Champion climber eager to fly SA flag at Paris Olympics

Acclaimed sport climber, Lauren Mukheibir, is one of four climbers who will represent South Africa at the Paris Olympic Games. Picture: Supplied

Acclaimed sport climber, Lauren Mukheibir, is one of four climbers who will represent South Africa at the Paris Olympic Games. Picture: Supplied

Published May 18, 2024


The female African Sport Climbing reigning queen, Lauren Mukheibir, will be representing South Africa at the 2024 Olympic Games in Paris this July.

The 22-year-old, who recently was conferred with a cum laude degree in marine biology from Edith Cowan University in Perth, said the love for climbing started at the tender age of nine. What piqued her interest in pursuing her degree was when she volunteered in the Seychelles for a scuba diving programme during the pandemic, in 2020.

Mukheibir is one of four climbers who will be representing the continent.

Mukheibir is currently not in the country, but training in Perth. She will be back on June 4 as she will be training for two weeks before competing in the Innsbruck World Cup from June 26 to 30.

Furthermore, she will board a flight to France on July 23 for a training camp in Troyes, in preparation for the Olympics. Soon after the qualifiers are over, there will be a group of 12 top-ranked global sport climbers heading to Paris.

"I will then move into the Olympic Village on the 31st of July and compete on the 6th and 8th of August," said Mukheibir.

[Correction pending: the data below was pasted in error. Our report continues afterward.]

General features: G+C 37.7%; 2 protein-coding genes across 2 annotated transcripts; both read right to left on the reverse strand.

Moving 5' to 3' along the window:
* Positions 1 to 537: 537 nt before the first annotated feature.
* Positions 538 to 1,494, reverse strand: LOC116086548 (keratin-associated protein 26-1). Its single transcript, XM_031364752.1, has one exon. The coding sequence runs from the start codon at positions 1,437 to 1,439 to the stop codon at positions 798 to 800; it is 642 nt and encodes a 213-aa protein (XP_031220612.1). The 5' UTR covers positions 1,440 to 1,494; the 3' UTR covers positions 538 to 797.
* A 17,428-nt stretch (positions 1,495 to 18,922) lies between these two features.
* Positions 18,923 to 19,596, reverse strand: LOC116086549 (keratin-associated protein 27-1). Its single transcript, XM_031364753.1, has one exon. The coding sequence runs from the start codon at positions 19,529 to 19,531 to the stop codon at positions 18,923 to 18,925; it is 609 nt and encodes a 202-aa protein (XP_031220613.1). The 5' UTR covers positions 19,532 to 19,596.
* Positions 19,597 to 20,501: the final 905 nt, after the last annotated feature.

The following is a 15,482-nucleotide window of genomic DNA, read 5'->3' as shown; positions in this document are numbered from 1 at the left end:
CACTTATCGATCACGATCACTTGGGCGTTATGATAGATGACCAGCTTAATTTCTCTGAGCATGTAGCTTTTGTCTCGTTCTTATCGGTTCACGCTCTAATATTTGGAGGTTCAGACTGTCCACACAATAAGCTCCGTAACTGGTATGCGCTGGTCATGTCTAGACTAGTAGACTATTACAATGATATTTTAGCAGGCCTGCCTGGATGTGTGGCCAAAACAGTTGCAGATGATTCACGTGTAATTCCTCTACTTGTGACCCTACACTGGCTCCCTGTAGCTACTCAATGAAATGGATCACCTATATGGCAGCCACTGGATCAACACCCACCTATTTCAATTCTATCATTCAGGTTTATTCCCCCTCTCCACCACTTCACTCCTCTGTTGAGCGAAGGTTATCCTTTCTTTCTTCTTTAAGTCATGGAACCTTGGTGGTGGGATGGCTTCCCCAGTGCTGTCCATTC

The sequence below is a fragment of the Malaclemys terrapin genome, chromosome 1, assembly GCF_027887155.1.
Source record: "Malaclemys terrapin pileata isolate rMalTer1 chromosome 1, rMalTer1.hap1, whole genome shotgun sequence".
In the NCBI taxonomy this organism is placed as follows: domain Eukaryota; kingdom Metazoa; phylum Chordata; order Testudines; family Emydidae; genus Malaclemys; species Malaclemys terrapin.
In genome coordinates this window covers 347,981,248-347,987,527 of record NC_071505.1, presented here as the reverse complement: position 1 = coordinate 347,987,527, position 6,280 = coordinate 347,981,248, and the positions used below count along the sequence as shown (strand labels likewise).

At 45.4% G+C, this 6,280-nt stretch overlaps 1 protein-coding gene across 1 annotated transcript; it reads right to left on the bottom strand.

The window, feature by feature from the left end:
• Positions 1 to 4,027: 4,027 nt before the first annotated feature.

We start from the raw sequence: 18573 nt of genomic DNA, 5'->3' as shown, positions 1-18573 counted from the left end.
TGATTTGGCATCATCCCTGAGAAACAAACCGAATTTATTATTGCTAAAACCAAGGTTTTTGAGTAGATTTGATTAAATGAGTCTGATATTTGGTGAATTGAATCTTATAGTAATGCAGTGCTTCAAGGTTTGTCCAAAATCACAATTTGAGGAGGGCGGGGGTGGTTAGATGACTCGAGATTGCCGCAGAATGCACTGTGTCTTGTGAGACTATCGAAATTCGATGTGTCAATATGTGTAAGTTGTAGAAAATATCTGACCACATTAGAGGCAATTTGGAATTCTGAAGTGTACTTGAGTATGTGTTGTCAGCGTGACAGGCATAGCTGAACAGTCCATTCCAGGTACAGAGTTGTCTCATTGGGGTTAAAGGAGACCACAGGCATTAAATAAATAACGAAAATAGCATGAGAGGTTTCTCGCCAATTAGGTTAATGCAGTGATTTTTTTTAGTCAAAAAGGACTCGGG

The climber qualified for the Olympics when she won a combined competition during December in Pretoria, which involved climbers competing in the Boulder and Lead categories.

Lead involves a 16m high wall and a route worth 100 points, meanwhile, the Boulder category has four boulders, each worth 25 points. When both rounds are completed, the scores are combined to create a score out of 200 to determine a player's placement.

Since her disciplines are Boulder and Lead, she will not compete in the Speed category.

"I train about 20 hours a week – 10 hours of climbing and 10 hours of strength training – it is what my body can handle. Climbing to such a high level requires so much confidence and bravery.

"I get quite scared with big jumps or boulders that require a few fast moves. This confidence takes time as it is something you practise throughout training sessions. Once you start, you just build on it," said Mukheibir.

Mukheibir praised the support of her coaches, Devin Sender from South Africa and Alan Pryce from Australia, who have played a huge role in making her the noble climber she is today.

She also added that her family and friends are headed to Paris to cheer her on.

"It's going to be incredible to represent my country and the continent in Paris. Some competitors in my sport are in their 30s, so I believe I have another Olympics in me too. Regardless, I will keep climbing until the day I cannot get out of bed anymore," she said.

She further noted that she hopes that her qualifying for the Olympics inspires a new generation of climbers.

"The growth of the SA climbing community has a really long way to go, but it is taking baby steps and it's really important.

"I would love to see more awareness of the sport for kids in schools, gyms and workshops. At the moment, there are limited facilities for climbing in SA and few coaches too.

"For those already climbing, keep at it! Climbing has many highs to enjoy, including the friendships you make along the way and the self-discoveries too. Consistency is key," she said.

Saturday Star

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